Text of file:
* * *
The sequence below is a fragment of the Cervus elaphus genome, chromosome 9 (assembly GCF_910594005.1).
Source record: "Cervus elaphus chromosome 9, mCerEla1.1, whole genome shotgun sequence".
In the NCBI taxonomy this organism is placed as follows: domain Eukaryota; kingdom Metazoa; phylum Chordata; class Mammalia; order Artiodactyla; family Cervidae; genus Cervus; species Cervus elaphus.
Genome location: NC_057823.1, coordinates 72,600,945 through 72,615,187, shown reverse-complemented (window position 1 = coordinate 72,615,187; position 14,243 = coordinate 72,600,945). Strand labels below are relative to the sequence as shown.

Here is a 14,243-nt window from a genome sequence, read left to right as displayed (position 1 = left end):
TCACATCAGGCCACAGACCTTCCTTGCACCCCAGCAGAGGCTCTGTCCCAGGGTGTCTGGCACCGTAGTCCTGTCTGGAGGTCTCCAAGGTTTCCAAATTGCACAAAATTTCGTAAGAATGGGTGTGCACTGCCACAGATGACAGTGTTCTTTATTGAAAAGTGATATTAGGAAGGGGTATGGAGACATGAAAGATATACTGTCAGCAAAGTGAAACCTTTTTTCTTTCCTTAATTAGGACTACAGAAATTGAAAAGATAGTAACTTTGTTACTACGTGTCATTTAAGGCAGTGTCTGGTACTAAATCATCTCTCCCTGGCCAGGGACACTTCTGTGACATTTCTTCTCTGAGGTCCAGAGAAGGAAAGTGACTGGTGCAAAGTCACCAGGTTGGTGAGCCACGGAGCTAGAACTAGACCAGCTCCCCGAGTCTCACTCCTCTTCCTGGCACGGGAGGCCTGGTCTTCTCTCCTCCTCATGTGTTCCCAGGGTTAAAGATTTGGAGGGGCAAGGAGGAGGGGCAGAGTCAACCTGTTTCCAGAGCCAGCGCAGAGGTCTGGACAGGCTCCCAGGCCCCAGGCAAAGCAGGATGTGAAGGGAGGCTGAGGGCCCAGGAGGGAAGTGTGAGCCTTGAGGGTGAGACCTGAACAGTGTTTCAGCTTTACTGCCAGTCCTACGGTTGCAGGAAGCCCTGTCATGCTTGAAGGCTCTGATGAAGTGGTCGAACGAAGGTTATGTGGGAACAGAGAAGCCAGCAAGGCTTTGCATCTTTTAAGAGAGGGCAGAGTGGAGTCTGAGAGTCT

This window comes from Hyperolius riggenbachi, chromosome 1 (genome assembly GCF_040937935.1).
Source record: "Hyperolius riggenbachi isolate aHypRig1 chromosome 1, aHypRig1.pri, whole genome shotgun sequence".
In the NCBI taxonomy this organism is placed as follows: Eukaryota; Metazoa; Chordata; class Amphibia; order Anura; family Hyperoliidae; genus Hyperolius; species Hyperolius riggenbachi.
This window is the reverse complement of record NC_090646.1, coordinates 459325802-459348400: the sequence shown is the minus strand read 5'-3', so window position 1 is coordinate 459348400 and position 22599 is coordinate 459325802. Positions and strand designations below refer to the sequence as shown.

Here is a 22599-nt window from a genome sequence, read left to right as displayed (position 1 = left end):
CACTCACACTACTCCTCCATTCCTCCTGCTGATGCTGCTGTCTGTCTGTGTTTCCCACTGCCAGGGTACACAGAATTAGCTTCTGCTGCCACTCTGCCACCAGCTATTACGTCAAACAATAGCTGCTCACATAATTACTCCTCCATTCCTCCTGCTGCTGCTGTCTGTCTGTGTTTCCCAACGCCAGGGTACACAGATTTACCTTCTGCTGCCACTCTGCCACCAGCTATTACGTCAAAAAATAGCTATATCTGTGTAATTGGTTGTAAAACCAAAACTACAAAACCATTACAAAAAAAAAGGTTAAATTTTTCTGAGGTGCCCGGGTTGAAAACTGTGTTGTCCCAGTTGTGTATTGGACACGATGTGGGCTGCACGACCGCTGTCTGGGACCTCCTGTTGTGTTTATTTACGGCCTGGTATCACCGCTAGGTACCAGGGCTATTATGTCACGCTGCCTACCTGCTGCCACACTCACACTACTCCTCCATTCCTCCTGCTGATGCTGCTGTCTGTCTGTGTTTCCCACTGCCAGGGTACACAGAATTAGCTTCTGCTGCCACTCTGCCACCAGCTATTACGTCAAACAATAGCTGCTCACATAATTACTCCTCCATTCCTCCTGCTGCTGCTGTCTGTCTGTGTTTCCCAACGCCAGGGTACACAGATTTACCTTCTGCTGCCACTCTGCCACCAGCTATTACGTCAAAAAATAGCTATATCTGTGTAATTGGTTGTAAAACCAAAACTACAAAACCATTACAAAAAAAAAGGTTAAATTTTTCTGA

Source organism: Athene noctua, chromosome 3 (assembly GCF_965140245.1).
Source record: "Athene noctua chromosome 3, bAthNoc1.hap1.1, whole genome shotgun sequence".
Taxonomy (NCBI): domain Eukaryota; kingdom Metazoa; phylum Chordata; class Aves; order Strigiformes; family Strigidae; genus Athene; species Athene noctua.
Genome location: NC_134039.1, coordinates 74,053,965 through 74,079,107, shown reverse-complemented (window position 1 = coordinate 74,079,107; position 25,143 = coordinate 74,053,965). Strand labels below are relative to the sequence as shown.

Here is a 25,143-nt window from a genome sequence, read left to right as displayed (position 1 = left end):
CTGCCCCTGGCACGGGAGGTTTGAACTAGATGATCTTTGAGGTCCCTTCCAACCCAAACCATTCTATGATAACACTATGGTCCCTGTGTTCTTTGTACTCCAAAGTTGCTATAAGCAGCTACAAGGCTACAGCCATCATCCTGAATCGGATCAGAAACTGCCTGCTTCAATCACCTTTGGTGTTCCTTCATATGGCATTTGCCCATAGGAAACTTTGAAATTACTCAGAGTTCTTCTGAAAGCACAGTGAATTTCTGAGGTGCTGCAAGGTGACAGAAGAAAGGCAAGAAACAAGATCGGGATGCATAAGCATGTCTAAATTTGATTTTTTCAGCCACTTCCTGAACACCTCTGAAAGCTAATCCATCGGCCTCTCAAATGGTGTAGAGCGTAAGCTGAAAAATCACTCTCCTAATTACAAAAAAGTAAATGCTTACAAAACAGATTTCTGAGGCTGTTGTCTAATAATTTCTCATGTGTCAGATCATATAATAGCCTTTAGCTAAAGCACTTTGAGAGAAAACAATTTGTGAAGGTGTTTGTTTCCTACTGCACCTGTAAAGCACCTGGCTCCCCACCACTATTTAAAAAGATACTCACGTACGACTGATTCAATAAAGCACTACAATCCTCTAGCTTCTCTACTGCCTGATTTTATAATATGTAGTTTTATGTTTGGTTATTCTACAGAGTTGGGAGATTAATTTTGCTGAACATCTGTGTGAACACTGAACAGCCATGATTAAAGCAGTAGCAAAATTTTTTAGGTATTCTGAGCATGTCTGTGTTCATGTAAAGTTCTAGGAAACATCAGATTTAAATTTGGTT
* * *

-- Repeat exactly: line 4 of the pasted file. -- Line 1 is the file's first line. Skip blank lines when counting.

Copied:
Genome location: NC_057823.1, coordinates 72,600,945 through 72,615,187, shown reverse-complemented (window position 1 = coordinate 72,615,187; position 14,243 = coordinate 72,600,945). Strand labels below are relative to the sequence as shown.